So necessary for mining

There is so much mining equipment, education and history in the yard of the museum.  You should see this stuff!

When we went inside we learned much about the silver mining in Leadville.  Remember last time you learned that gold was discovered in 1860 and silver was discovered in 1874.  By 1880 Leadville was one of the greatest silver camps in the world, producing $15,000,000 in minerals per year. Two successful mines, the Robert E. Lee and Little Pittsburg had a contest.  Which mine would produce the most silver in a 24-hour period.  Look at the results!

This is fantastic!

This is fantastic!

Another area of the museum was like a house.  This Cycloid Grand Piano (named for rounded sides) was previously owned by Baby Doe Tabor.

The Tabors were very important in Leadville

The Tabors were very important in Leadville

The Rocky Mountains are beautiful, but were also very important defending our way of life.  During World War II Germany had a highly trained elite mountain division.  The United States created the 10th Mountain Division.

Soldiers trained here

Soldiers trained here

These soldiers trained at Camp Hale northwest of Leadville.

Mountain training

Mountain training

This division is credited with help the war end earlier than previously expected.

We are so proud of these soldiers

We are so proud of these soldiers

Leadville is a fascinating city and this museum is wonderful.   For more information about this museum, visit www.leadvilleheritagemuseum.com   We hope you visit soon.

Leadville, Colorado with Soapy and Zeb Duck

Soapy Smith Duck and I, Zeb the Duck, visited Leadville, Colorado.  Leadville is an old mining town.

First gold in 1860 and silver in 1874

First gold in 1860 and silver in 1874

Leadville, Colorado is North America’s highest incorporated city at 10,430 feet above sea level.   That is almost 2 miles high.  The air is pretty thin up here, so be careful when you visit.  Usual precautions—slow down and drink lots of water.

One of your first stops here should be the visitor’s center.

Beautiful old home and visitor's center

Beautiful old home and visitor’s center

Soapy and I just love these pretty old houses.  There is so much to see and do in Leadville.  A good way to see some of the history is through the self guided walking tour.  You can get directions before you go at www.leadville.com    The National Mining Hall of Fame and Museum is in Leadville.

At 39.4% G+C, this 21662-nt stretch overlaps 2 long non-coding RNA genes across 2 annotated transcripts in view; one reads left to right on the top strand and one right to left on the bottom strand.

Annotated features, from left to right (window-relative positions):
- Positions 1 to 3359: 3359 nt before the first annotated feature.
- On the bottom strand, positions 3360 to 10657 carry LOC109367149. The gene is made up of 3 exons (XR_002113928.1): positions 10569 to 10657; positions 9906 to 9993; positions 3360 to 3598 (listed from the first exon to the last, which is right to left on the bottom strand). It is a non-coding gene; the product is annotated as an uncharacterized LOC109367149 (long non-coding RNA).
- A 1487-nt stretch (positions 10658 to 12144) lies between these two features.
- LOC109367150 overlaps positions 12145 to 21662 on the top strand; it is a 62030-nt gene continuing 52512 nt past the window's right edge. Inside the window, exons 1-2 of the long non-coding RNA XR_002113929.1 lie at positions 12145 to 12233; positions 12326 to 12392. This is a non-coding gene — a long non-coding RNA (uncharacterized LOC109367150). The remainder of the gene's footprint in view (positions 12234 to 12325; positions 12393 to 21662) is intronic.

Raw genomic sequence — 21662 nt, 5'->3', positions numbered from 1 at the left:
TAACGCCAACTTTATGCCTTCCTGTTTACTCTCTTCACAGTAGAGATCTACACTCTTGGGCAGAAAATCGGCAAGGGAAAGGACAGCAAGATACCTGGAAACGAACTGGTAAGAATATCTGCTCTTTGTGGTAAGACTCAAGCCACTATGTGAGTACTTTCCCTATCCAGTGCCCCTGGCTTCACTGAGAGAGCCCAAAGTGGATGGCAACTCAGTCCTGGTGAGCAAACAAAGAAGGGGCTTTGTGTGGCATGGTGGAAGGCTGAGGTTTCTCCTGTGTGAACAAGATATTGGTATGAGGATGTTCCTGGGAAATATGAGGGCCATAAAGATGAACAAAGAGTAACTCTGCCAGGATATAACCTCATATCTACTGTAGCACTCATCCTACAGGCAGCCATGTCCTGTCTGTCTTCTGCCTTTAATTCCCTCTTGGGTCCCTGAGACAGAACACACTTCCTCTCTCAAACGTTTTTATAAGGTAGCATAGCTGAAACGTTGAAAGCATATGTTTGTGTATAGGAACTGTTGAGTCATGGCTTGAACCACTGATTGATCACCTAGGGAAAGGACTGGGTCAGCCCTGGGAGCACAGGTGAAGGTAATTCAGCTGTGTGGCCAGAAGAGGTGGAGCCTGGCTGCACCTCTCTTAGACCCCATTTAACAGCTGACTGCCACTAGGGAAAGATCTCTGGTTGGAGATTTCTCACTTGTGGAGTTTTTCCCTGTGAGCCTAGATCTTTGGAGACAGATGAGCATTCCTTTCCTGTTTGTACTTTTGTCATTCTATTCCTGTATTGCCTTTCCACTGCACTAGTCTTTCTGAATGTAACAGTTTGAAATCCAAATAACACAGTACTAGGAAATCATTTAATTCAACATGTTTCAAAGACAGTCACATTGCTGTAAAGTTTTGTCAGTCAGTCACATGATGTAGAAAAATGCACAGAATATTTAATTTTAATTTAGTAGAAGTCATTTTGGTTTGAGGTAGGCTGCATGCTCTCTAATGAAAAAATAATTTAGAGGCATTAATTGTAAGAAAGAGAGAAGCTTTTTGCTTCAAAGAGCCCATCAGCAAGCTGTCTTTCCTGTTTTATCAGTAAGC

National Mining Hall of Fame and Museum

National Mining Hall of Fame and Museum

This statue, Mining:  The Pulse of Civilization, is at the front of the building.

Marble mining statue

Marble mining statue

It is symbolic of Double Jacking.  The marble for this statue is from the Yule Marble Quarry in Marble, Colorado.  Marble from this quarry has been used in the Tomb of the Unknowns and part of the Lincoln Memorial in Washington, D.C.

We love these pretty older homes.

We love these houses.  Did you guess?

We love these houses. Did you guess?

Leadville is very high, but even higher mountains surround the town.  Isn’t this a pretty street?

Annunciation Catholic Church with snow capped mountains

Annunciation Catholic Church with snow capped mountains

The Annunciation Catholic Church dates from 1880.   The “Unsinkable Molly Brown” was married here in 1886.  Baby Doe Tabor’s funeral was held here in 1935.  In Leadville, the Colorado and Southern Railroad Station is still in use.

This train station is used every day in the summer

This train station is used every day in the summer

Tourist trains leave here daily during the summer.  This engine has the plow that was used to clear the tracks in winter.

Snow plow on engine

Snow plow on engine

Leadville, Colorado was home to Horace and Augusta Tabor until 1881.  The Tabors were very wealthy and very generous to the city of Leadville.  The Tabors lived in this house

The Tabor home is open to visitors

The Tabor home is open to visitors.  Pretty lace curtains.

until Horace moved out to be with his future second wife, Baby Doe Tabor.

Downtown Leadville is the location of the Tabor Opera House.

Tabor Opera House in Leadville, Colorado

Tabor Opera House in Leadville, Colorado

When this opera house opened in 1879 it was “the finest theater between St. Louis and San Francisco”.

Across the street from the Tabor Opera House is the very popular Silver Dollar Saloon.  First named Board of Trade Saloon; in 1935 it became the Silver Dollar Saloon.

The Silver Dollar Saloon

The Silver Dollar Saloon

Leadville has so much history and so many stories that you could spend several days here and have a great time.  Please visit www.leadville.com to learn more about this fascinating city and then visit Leadville.  You will be glad you came here.

Leadville, Colorado.  Isn't this beautiful?

Leadville, Colorado. Isn’t this beautiful?